North American Network Operators Group

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RE: Internet access in Japan (was Re: BitTorrent swarms have a deadly bite on broadband nets)

  • From: Steve Gibbard
  • Date: Wed Oct 24 14:23:24 2007

On Wed, 24 Oct 2007, Rod Beck wrote:

On Wednesday 24 October 2007 05:36, Henry Yen wrote:
On Tue, Oct 23, 2007 at 09:20:49AM -0400, Leo Bicknell wrote:
Why are no major us builders installing FTTH today?  Greenfield should
be the easiest, and major builders like Pulte, Centex and the like
should be eager to offer it; but don't.

Well, Verizon seems to be making heavy bets on replacing significant chunks of old copper plant with FTTH. Here's a recent FiOS announcement:

  Linkname: Verizon discovers symmetry, offers 20/20 symmetrical FiOS
service URL:

While probably more "good" than "bad", it is my understanding that when Verizon (and others) provide FTTH (fiber to the home) they "cut" or physically disconnect all other connections to that residence..... so much for any "choice"...

Exactly. And because they installed fiber, the FCC has ruled that they do not have to provide unbundled network elements to competitors.

It's this last bit that seems to be leading to lots of complaints, and it's the earlier pricing of "unbundled network elements" at or above the cost of complete service packages that many CLECs and competitive ISPs blamed for their demise. Some like to see big conspiracies here, but I'm not convinced that it wasn't just a matter of bad planning on the parts of the ISPs and CLECs, perhaps brought on by bad incentives in the law.

The US government decided there should be a competitive market for phone services. They were concerned about the big advantage in already built out infrastructure the incumbent phone companies had -- infrastructure that had been built with money from their monopolies -- so they required them to "share." This meant it was pretty easy to start a DSL company that used the ILEC's copper, but seemed to provide little incentive for new telecom companies to build their own last mile infrastructure. Once the ILECs caught on to the importance of this new Internet thing, that meant the ISPs and the new phone companies were entirely dependent on their biggest competitor for services they needed to keep functioning. The new providers were vulnerable on all sorts of fronts controlled by their established competitors -- pricing, installation procedures, service quality, repair times, service availability, etc. The failure of the new entrants seems almost inevitable, and given that they hadn't actually built any infrastructure, they didn't leave behind much of anything for those with better plans to buy out of bankruptcy.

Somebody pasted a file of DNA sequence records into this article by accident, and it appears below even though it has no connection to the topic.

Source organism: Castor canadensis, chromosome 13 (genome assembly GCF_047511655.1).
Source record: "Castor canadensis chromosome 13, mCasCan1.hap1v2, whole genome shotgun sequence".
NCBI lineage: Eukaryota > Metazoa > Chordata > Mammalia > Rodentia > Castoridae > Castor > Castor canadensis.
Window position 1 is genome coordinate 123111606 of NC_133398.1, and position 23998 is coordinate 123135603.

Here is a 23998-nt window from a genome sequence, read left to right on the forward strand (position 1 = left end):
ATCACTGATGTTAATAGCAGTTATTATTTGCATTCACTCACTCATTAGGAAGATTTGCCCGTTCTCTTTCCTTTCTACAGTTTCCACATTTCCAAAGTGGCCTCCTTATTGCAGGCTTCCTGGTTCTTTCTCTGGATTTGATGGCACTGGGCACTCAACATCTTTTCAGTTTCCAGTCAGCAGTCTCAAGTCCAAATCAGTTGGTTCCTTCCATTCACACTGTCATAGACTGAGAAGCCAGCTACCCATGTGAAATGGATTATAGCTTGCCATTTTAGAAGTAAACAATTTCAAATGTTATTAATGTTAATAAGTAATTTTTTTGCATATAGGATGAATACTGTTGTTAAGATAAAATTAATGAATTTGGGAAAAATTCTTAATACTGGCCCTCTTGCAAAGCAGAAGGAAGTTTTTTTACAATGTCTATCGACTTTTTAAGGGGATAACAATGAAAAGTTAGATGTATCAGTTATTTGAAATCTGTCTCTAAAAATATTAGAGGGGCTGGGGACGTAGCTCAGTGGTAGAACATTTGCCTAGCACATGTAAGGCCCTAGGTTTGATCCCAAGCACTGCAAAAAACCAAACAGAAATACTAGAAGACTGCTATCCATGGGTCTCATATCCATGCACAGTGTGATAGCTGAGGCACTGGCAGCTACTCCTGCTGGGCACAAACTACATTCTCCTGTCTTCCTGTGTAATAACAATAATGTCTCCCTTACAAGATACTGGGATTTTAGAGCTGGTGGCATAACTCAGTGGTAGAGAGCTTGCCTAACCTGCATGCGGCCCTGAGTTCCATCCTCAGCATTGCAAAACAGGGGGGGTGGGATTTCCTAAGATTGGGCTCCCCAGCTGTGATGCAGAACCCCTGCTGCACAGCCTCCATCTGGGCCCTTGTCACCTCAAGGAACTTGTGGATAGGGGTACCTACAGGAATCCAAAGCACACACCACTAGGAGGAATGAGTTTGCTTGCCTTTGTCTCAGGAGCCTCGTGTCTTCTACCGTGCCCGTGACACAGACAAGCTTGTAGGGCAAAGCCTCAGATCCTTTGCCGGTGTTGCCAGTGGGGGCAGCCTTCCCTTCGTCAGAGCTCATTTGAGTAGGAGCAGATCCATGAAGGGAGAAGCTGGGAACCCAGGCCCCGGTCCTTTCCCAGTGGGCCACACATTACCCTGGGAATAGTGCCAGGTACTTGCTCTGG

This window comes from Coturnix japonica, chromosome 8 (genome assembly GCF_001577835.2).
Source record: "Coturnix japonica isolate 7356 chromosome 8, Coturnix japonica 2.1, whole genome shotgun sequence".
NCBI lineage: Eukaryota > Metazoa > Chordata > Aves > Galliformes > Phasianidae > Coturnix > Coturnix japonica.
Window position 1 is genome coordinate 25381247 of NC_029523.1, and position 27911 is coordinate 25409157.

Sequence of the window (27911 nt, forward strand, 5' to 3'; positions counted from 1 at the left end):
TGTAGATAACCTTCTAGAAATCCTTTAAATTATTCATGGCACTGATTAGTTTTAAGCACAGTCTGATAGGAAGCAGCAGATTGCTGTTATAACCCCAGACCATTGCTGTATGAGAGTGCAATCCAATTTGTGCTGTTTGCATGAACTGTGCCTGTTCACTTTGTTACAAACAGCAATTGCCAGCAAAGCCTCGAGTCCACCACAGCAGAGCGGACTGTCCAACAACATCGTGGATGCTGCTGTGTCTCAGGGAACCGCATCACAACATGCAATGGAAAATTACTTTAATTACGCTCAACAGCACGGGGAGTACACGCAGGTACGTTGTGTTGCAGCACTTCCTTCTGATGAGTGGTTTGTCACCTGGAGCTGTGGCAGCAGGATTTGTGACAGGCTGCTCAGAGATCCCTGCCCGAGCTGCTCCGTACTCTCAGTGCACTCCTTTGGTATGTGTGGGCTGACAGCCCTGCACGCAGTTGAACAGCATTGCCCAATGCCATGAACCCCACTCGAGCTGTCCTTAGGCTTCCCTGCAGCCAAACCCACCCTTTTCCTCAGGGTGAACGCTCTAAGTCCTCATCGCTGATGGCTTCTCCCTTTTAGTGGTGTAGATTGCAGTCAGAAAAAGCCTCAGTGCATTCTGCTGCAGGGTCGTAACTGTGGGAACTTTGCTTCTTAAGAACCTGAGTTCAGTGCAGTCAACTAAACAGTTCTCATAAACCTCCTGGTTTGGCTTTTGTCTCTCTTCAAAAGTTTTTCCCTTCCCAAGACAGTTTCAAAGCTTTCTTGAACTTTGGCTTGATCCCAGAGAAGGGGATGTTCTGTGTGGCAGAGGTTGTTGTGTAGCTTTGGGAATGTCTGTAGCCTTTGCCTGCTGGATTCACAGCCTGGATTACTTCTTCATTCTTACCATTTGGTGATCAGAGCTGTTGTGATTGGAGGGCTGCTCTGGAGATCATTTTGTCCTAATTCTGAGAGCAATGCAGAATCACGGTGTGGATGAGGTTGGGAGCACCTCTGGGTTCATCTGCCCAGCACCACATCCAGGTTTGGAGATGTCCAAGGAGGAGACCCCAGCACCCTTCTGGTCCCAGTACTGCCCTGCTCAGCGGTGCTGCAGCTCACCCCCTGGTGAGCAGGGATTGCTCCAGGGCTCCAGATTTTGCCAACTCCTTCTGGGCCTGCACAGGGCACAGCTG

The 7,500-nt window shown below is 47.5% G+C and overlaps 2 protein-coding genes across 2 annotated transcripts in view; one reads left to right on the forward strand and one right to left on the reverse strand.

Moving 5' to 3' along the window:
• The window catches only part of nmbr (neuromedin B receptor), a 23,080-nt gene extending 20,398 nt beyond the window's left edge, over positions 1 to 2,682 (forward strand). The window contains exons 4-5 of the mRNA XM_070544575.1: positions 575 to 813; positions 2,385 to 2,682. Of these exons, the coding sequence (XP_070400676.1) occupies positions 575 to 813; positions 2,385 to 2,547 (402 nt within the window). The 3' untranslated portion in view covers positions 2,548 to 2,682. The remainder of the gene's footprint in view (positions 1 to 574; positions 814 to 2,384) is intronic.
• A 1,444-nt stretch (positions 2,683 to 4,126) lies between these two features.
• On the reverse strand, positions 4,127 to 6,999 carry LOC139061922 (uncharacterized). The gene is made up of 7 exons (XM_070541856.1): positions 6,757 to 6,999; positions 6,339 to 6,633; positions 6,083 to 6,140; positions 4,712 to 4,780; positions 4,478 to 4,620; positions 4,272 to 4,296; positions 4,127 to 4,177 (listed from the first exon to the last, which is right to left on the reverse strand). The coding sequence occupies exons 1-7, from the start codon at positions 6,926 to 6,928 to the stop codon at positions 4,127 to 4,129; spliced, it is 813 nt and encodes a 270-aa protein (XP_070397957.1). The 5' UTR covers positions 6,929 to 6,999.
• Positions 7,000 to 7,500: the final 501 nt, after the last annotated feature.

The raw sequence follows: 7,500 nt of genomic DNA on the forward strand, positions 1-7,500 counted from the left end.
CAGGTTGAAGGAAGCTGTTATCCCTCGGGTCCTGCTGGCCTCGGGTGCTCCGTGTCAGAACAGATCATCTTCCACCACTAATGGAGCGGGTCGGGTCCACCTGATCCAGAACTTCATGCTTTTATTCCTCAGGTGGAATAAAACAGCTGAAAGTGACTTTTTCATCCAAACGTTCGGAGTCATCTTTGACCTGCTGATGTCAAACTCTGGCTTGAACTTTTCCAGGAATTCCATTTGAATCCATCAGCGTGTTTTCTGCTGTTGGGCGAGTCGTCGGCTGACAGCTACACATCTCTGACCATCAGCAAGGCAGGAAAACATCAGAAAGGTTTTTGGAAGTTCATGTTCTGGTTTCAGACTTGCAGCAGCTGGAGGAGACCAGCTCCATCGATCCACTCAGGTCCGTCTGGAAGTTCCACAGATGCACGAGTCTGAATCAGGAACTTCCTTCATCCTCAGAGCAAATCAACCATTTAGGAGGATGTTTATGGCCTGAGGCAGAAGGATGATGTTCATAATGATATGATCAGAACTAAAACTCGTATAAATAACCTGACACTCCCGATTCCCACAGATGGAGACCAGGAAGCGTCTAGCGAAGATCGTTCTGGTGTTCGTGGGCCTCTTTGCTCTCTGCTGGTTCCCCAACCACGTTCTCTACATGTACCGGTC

I don't think this was what was intended. My impression is that the wholesale copper was supposed to be a temporary bridge to allow the new entrants time to build infrastructure of their own. That's why the rules about sharing didn't apply to infrastructure built by the ILECs later. But new entrants building their own infrastructure generally didn't happen. Instead, the end-user ISP operators I was dealing with at the time generally seemed outraged that the evil phone companies, which should have been there to sell wholesale services to them, were instead competing in their markets. Unfortunately for them, the phone companies not only undercut them on cost, but generally built better networks. Given the impending obsolescence of the phone companies' traditional businesses, what else would the phone companies have been expected to do?

The exception to this was the cable companies. They already had some physical plant of their own, but they invested a lot of money in a lot of new construction. Many of them didn't do financially well on the deals, but even those who ran out of money left behind infrastructure that is now effectively competing.

This isn't to say the original encouragement of CLECs using ILEC copper in the 1996 telecommunications act wasn't without benefits. I rather doubt the ILECs would have gotten as interested in DSL as they did, if there hadn't been the threat of losing the business to competition. But given that improvements in speed since the initial crushing of the upstarts have been mostly limited to trying to match the capabilities of the cable companies, perhaps it wasn't the best strategy for the long term. If those who want to compete need to build some infrastructure of their own, and if anybody is successful in doing so, that should have a much bigger impact in terms of putting long term pressure on the ILECs to provide better service.